War Crimes in the Desert

’Heat and disease in Mesopotamia did the work of gun and aeroplane in France.’ That’s the start of one of the stories in Hesketh Pearson’s Iron Rations (1928). Since there isn’t much good fiction about the Middle Eastern campaign during the Great War (Philip Macdonald’s excellent Patrol being the main exception), it’s good to come across this disenchanted and tough-minded collection of stories and sketches.
I knew Pearson as a genial biographer, of Shaw, Gilbert and Sullivan, Conan Doyle, Sidney Smith and others (if you’ve never read The Smith of Smiths, give yourself a treat) but had not previously thought of him either as a writer of fiction, or as a soldier.
In many ways, these stories are typical of the twenties. Freed from the reticence suitable for wartime, the writer takes a caustic look at the campaign and at his fellow-soldiers. The mood is heavily ironic. There are caustic accounts of officers like ‘The Base Barnacle’, who looks after himself very comfortably, while others do the work of fighting. One of his more memorable characters is Major Trotters,  a swine of an officer who

was a model English gentleman. That is to say, he never spoke to a social inferior without making the latter feel his inferiority.

The stories also express considerable contempt for the natives, who in the title story, ‘Iron Rations’, are reduced by famine to cannibalism.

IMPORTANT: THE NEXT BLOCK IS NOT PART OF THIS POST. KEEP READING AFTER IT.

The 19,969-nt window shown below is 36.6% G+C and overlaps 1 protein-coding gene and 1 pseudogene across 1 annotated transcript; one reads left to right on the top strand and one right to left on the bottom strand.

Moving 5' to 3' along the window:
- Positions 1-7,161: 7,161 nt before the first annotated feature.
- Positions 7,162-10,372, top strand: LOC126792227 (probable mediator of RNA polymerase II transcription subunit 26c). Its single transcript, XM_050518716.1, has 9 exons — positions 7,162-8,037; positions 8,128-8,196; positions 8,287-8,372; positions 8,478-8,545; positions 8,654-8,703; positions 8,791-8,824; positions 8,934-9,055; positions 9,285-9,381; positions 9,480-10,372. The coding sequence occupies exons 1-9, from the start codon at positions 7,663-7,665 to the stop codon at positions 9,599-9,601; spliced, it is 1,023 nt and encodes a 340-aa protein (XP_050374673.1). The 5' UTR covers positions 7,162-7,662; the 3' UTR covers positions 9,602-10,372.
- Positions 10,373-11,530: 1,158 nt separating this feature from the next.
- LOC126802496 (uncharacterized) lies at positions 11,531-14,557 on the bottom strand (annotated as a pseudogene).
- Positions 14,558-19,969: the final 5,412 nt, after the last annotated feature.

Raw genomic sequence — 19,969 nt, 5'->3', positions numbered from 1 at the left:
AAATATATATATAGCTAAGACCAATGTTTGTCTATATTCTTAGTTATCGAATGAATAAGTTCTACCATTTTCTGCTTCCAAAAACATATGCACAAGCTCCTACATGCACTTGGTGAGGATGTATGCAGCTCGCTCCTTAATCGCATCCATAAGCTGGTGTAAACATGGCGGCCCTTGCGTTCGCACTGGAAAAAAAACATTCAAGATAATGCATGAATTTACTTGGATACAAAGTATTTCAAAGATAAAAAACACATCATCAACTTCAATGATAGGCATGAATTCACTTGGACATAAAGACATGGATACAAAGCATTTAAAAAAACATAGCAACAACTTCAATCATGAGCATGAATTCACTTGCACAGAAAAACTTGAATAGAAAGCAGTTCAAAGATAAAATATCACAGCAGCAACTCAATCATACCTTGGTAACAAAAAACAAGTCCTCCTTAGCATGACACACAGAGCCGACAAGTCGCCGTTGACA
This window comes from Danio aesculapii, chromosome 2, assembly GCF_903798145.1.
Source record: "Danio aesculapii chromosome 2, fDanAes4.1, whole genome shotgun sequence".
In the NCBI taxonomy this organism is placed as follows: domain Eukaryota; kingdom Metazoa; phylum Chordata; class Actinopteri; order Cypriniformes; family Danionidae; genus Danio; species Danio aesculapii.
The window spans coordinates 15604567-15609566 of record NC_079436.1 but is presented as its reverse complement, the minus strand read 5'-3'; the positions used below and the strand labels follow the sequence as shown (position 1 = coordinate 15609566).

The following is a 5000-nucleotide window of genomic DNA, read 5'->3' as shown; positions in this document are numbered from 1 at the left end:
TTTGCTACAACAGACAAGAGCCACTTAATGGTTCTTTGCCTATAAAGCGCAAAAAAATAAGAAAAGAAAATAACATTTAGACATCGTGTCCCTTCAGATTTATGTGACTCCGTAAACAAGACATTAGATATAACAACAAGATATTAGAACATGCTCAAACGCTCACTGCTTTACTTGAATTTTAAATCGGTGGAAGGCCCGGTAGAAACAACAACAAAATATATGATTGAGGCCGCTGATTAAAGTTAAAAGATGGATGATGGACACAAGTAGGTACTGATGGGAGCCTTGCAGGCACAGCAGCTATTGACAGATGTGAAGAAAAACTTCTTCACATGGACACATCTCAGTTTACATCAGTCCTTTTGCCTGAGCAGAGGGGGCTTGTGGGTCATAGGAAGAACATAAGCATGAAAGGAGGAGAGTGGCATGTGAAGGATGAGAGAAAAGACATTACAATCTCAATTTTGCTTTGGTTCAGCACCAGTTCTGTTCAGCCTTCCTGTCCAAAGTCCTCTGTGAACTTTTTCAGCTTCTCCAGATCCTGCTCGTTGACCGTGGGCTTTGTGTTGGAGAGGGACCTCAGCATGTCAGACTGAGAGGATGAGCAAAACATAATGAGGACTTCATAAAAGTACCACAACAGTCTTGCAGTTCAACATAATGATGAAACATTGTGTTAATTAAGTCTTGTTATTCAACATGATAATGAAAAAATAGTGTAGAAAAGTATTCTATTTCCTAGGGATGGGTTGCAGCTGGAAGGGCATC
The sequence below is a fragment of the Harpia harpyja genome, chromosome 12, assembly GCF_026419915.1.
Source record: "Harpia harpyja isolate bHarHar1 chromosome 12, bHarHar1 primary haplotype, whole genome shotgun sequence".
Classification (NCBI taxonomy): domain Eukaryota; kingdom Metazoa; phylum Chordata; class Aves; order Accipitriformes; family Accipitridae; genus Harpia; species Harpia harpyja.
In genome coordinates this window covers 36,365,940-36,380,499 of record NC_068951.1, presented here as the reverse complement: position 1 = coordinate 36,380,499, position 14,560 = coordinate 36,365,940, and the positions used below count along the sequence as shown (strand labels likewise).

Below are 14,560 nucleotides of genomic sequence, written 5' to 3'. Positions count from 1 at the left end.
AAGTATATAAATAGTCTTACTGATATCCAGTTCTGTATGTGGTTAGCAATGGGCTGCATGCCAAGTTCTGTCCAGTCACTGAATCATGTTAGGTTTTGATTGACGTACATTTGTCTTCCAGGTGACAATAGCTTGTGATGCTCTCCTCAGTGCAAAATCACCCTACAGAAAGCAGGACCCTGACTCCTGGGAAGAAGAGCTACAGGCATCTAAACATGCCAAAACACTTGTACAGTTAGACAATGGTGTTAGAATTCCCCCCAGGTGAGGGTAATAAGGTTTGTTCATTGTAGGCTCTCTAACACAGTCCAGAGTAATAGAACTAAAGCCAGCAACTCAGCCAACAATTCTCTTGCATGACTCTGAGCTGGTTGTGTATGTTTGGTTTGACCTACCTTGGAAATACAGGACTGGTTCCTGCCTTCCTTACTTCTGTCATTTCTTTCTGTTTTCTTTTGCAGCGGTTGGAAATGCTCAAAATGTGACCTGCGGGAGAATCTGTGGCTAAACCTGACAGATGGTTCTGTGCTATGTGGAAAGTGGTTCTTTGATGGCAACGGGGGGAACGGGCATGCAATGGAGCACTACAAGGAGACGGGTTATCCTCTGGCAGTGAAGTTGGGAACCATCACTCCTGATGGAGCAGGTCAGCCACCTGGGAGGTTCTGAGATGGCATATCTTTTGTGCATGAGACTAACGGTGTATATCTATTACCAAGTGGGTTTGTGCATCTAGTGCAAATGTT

The most remarkable story is one called ‘The Last Inhabitant’, an anecdote about a savage war crime. Accounts of soldiers’ misdemeanours are not unknown in soldiers’ books of the mid-twenties; both Wilfrid Ewart and Stephen Graham describe incidents of the shooting of prisoners by British troops in France. Pearson’s story is more shocking, however. A soldier tells of the fighting after the fall of Baghdad, when the Turks were retreating to Feluja (now Fallujah, and the site of some of the bitterest fighting of the recent Iraq War – these stories are full of reminders of contemporary situations).
Local tribesmen begin murdering sentries,

Our Colonel went mad when he heard of it. He swore by all the gods that he’s shoot every ‘bloody Buddoo’ in the neighbourhood, and he’d have done it too if there hadn’t been a political wallah with us.

More sentries are knifed, and when the political officer goes to Baghdad for instructions, the Colonel gives  orders for  punitive action. Four detachments are sent out in different directions to inflict summary punishment on the surrounding villages. The narrator heads out with one of these, but the villages the soldiers come across are deserted. They are burnt to the ground.
On the third day, they finally find the large village, surrounded by the black tents of refugees from the other villages. The soldiers attack:

Thomson shouted one word to the men as we thundered across the clearing between the protective ridge and the first tents. That word was ‘Kill.’

The slaughter is remorseless (‘Thank god! The women had already cleared out.’) and the tents and houses are burnt down. At the last moment, a crying is heard, and a new-born baby is found. An officer shoots it, and the killing is justified because ‘a bullet was the only alternative to starvation’. The narrator finishes the story by asking ‘Tell me: what would you have done?’
This story has special resonance because in 1914 one of the major charges against the Germans had been that they took excessive reprisals against Belgian civilians when attacked by franc-tireurs. Britain was outraged by the atrocity stories, but soldiers probably understood the logic of the German actions. In 1918 Philip Gibbs describes talking with British officers who are afraid that they might be forced into similar measures if the occupation of Germany encounters civilian resistance. What else could they do?

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